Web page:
Alicia and Nick, both in their early 50s, are looking to retirement, but not exactly as planned. After being unemployed for more than a year, Nick decided to stop the job search and officially retire early. Alicia plans to continue to work as the couple gets used to their new routine.
“Our biggest challenge is to adjust to life with one income,” says Alicia. “We’ve made drastic changes over the past year. Hopefully the economy and high unemployment will not last forever. Saving for retirement and rainy days is important also.
Alicia and Nick, whose names have been changed, have saved $292,039 in 401(k) plans, $66,903 in IRAs, $40,989 in a brokerage account, $1,000 in bonds, $12,000 in Certificates of Deposit, $43,122 in money markets, $3,015 in savings and $1,581 in checking.
The Star-Ledger asked Mike Maye, a certified financial planner and certified public accountant with MJM Financial Advisors in Berkeley Heights, to help the couple determine how Nick’s retirement will impact their long-term plans.
“The couple is worried about retiring in a high-cost state such as New Jersey,” says Maye. “The story here is really about having pension benefits.”
The couple’s current expenses are approximately $92,000 a year.
It’s Alicia’s future pension and retirement benefits that will make a big difference for this couple. When she retires, she’s eligible for two different pensions which add up to more than $55,000 a year.
Additionally, they’re eligible for retiree health care benefits from Alicia’s employer at age 65, which includes medical, dental and vision care.
“This alleviates the need to purchase Medicare Part D and Medigap coverage,” Maye says. “Not having to fund premiums for these coverages can easily save them $5,000 per year to spend on something else.”
When you add in Social Security benefits, the couple is looking at a retirement income of more than $100,000 a year.
“The news is very good,” Maye says. “The couple is on target to have retiree living spending of $89,000 or 97 percent of their current living expenses, with Alicia retiring at 62.”
Nick and Alicia could up their expectations for success if Alicia decides to work a few years longer until age 65. At that point, Maye says projections show they’d have retirement income to cover 100 percent of their current living expenses, with a larger cushion.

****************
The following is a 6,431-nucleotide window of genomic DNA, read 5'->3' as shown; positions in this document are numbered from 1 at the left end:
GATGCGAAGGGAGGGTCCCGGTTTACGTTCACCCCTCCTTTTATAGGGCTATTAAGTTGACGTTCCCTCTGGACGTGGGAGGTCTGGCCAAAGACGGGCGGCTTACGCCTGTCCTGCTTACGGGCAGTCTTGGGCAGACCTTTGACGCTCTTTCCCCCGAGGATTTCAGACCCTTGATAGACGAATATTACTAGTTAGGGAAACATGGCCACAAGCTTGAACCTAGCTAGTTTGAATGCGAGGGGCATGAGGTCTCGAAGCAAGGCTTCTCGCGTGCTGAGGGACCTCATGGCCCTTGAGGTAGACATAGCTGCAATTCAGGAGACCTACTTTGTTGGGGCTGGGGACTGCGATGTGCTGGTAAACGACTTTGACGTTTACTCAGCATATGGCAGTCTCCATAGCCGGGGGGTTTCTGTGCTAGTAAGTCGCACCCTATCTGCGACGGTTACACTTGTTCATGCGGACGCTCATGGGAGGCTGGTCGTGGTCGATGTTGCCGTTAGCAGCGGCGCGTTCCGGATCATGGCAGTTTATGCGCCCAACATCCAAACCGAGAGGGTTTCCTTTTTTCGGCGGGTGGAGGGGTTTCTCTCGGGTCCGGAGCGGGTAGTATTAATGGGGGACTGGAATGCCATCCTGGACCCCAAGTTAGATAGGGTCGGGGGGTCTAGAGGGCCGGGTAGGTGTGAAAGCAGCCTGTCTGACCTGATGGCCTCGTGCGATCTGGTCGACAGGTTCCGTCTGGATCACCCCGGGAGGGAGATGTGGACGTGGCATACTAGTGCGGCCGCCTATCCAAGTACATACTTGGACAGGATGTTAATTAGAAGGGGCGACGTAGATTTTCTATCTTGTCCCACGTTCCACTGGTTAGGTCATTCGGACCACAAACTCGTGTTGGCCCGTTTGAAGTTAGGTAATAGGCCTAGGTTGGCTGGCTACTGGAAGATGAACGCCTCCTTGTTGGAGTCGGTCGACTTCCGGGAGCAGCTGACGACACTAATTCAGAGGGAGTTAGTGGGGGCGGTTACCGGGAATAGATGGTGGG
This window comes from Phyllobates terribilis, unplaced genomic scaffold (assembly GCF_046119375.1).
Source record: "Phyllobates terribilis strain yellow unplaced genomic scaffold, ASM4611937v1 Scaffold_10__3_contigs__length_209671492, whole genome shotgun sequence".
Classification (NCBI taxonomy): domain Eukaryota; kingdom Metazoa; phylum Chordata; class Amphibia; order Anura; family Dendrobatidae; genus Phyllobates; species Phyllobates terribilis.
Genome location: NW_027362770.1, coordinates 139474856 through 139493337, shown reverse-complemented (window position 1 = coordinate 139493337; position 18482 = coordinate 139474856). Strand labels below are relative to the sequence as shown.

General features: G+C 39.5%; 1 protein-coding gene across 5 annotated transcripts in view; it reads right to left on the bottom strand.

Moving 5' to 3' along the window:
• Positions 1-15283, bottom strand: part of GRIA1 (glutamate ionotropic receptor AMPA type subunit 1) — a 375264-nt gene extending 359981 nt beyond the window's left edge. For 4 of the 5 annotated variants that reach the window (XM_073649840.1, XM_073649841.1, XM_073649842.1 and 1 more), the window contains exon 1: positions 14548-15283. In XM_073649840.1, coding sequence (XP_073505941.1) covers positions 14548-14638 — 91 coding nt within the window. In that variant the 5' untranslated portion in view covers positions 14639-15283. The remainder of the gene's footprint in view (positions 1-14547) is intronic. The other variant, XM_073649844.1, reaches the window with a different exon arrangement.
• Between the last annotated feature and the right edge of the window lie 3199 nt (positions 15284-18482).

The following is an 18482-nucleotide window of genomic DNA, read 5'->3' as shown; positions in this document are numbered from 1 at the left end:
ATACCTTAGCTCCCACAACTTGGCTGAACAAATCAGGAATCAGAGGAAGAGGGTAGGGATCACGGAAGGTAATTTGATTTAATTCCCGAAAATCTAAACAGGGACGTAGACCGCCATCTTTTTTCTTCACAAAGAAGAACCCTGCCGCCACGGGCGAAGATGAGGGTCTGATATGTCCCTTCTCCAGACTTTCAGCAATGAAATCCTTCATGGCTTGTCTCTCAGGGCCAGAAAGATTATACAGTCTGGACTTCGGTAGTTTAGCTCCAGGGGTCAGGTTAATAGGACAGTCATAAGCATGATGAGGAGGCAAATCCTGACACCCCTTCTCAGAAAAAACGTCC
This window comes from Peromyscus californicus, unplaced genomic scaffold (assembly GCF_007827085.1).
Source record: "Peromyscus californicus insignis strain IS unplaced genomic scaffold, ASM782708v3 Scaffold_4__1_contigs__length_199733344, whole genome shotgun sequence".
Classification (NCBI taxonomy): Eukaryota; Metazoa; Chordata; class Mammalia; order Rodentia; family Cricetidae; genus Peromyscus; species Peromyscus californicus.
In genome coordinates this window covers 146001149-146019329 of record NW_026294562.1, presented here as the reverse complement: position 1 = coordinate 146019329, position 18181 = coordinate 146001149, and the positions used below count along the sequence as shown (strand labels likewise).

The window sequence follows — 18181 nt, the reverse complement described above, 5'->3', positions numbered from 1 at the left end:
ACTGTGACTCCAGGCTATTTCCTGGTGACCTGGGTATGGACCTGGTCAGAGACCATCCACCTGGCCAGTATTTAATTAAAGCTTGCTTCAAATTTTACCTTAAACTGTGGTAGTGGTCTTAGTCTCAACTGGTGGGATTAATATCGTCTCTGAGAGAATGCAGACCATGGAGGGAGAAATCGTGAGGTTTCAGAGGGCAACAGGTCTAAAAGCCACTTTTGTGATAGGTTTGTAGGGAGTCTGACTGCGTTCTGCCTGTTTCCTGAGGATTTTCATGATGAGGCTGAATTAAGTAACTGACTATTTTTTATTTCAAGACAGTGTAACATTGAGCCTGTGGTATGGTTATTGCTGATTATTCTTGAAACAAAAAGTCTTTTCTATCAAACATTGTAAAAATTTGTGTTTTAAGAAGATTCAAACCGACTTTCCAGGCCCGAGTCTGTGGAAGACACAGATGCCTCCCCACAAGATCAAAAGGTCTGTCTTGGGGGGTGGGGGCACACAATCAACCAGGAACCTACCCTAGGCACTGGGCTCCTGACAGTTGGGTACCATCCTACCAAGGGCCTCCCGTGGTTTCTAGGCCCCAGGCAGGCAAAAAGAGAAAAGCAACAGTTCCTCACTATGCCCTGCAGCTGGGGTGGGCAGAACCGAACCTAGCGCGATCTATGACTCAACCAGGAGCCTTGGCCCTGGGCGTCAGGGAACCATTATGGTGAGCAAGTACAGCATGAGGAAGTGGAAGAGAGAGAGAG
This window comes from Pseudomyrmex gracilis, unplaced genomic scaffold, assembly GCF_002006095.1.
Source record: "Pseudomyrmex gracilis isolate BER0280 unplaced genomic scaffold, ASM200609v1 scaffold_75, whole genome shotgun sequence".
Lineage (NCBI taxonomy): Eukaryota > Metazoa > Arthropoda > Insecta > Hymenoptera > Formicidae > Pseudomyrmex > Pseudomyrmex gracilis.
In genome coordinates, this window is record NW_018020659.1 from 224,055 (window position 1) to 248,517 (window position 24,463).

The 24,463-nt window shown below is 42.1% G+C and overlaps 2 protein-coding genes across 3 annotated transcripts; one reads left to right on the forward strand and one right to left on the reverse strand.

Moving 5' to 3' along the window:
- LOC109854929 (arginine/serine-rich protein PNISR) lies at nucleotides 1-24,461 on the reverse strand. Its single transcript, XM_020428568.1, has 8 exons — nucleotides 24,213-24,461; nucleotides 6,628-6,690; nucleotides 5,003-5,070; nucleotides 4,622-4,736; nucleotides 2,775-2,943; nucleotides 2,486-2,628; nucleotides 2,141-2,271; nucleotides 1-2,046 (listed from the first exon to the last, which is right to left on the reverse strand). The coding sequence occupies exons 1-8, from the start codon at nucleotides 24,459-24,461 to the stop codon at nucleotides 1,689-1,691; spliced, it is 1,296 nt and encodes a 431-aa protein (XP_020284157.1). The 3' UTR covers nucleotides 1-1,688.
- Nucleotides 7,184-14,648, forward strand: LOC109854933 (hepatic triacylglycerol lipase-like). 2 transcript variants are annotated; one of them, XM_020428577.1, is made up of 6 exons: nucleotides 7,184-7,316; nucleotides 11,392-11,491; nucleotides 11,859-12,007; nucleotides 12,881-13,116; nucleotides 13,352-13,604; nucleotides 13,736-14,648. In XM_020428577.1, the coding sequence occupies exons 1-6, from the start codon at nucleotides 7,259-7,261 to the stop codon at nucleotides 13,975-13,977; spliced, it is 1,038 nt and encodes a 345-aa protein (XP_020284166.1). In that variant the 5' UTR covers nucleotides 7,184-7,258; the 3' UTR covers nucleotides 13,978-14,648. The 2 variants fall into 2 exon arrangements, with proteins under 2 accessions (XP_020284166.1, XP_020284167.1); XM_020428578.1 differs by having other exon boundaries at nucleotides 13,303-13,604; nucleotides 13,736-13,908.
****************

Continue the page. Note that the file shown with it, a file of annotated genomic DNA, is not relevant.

Their outlook could improve even more. Nick and Alicia are considering retiring down south, where they hope they’ll find a lower cost of living. Their first step would be to sell their New Jersey home and move to Pennsylvania. They’d purchase a second home in North Carolina, which they’d rent out until Alicia is ready to retire at age 62.
“If the plan works based on current living expenses and living in New Jersey, then any alternate plan that involved living in a lower cost area or trading their current home for two less expensive homes would work as well,” Maye says.
To maximize their retirement income, Maye says they should both wait until their full retirement ages to collect Social Security.
Alicia’s pension payouts take more consideration.
One of her pensions is a single life annuity, meaning there will be no benefit for Nick after Alicia dies. She has a choice of a higher annual annuity or lower a annual annuity, with a lump sum the couple could invest.
“If she does not have health issues and expects to live 13 years after beginning the pension, she should choose the higher annual annuity,” Maye says.
But in this scenario, Nick could be left in a diminished financial situation if Alicia’s pension benefit wasn’t available to him. To cover that situation, Maye says it would make sense to acquire an additional $500,000 to $750,000 20-year term life insurance policy (a non-work policy) on Alicia’s to replace the lost pension income. The couple should take another look at their asset allocation. They currently have 72 percent of their portfolio invested in equities. Maye says they should lower their equity stake to 60 percent because they’re so close to retirement age, plus they need to further diversify.
“The couple should modify their current portfolio to get broader diversification since 53 percent of their investments are in U.S. large-caps and they have little or no exposure to U.S. bonds, international bonds, emerging markets equities, REITS and natural resources.”